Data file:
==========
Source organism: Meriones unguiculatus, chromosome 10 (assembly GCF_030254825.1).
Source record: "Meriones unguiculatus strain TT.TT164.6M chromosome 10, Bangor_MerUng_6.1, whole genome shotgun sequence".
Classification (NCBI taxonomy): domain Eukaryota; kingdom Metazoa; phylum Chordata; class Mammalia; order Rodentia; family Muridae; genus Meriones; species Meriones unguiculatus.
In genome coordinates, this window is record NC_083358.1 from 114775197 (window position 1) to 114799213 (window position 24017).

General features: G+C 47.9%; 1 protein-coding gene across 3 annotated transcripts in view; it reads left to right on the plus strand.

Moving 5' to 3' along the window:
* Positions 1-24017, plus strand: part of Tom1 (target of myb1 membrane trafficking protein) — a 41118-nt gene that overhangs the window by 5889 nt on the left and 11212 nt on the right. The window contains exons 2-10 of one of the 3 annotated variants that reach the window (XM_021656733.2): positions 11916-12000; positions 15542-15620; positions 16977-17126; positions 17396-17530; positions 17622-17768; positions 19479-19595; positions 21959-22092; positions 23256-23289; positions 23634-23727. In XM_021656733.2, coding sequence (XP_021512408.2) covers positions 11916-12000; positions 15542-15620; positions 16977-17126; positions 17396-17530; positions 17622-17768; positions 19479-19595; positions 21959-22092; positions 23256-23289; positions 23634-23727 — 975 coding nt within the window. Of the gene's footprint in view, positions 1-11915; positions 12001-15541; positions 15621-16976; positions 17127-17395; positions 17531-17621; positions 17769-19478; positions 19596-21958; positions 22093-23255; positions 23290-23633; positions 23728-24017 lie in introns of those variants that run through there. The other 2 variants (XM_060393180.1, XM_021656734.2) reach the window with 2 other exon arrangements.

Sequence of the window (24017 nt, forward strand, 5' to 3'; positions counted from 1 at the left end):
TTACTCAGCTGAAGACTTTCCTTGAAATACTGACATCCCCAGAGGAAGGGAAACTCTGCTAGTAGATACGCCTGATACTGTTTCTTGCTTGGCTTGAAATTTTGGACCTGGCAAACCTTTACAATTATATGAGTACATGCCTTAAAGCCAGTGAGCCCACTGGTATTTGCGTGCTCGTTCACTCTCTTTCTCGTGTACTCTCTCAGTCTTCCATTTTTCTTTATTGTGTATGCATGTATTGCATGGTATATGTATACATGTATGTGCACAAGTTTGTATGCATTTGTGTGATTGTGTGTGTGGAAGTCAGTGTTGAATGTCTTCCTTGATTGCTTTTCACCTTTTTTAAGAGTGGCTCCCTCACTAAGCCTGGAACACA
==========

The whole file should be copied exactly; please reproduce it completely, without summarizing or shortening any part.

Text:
Source organism: Meriones unguiculatus, chromosome 10 (assembly GCF_030254825.1).
Source record: "Meriones unguiculatus strain TT.TT164.6M chromosome 10, Bangor_MerUng_6.1, whole genome shotgun sequence".
Classification (NCBI taxonomy): domain Eukaryota; kingdom Metazoa; phylum Chordata; class Mammalia; order Rodentia; family Muridae; genus Meriones; species Meriones unguiculatus.
In genome coordinates, this window is record NC_083358.1 from 114775197 (window position 1) to 114799213 (window position 24017).

General features: G+C 47.9%; 1 protein-coding gene across 3 annotated transcripts in view; it reads left to right on the plus strand.

Moving 5' to 3' along the window:
* Positions 1-24017, plus strand: part of Tom1 (target of myb1 membrane trafficking protein) — a 41118-nt gene that overhangs the window by 5889 nt on the left and 11212 nt on the right. The window contains exons 2-10 of one of the 3 annotated variants that reach the window (XM_021656733.2): positions 11916-12000; positions 15542-15620; positions 16977-17126; positions 17396-17530; positions 17622-17768; positions 19479-19595; positions 21959-22092; positions 23256-23289; positions 23634-23727. In XM_021656733.2, coding sequence (XP_021512408.2) covers positions 11916-12000; positions 15542-15620; positions 16977-17126; positions 17396-17530; positions 17622-17768; positions 19479-19595; positions 21959-22092; positions 23256-23289; positions 23634-23727 — 975 coding nt within the window. Of the gene's footprint in view, positions 1-11915; positions 12001-15541; positions 15621-16976; positions 17127-17395; positions 17531-17621; positions 17769-19478; positions 19596-21958; positions 22093-23255; positions 23290-23633; positions 23728-24017 lie in introns of those variants that run through there. The other 2 variants (XM_060393180.1, XM_021656734.2) reach the window with 2 other exon arrangements.

Sequence of the window (24017 nt, forward strand, 5' to 3'; positions counted from 1 at the left end):
TTACTCAGCTGAAGACTTTCCTTGAAATACTGACATCCCCAGAGGAAGGGAAACTCTGCTAGTAGATACGCCTGATACTGTTTCTTGCTTGGCTTGAAATTTTGGACCTGGCAAACCTTTACAATTATATGAGTACATGCCTTAAAGCCAGTGAGCCCACTGGTATTTGCGTGCTCGTTCACTCTCTTTCTCGTGTACTCTCTCAGTCTTCCATTTTTCTTTATTGTGTATGCATGTATTGCATGGTATATGTATACATGTATGTGCACAAGTTTGTATGCATTTGTGTGATTGTGTGTGTGGAAGTCAGTGTTGAATGTCTTCCTTGATTGCTTTTCACCTTTTTTAAGAGTGGCTCCCTCACTAAGCCTGGAACACA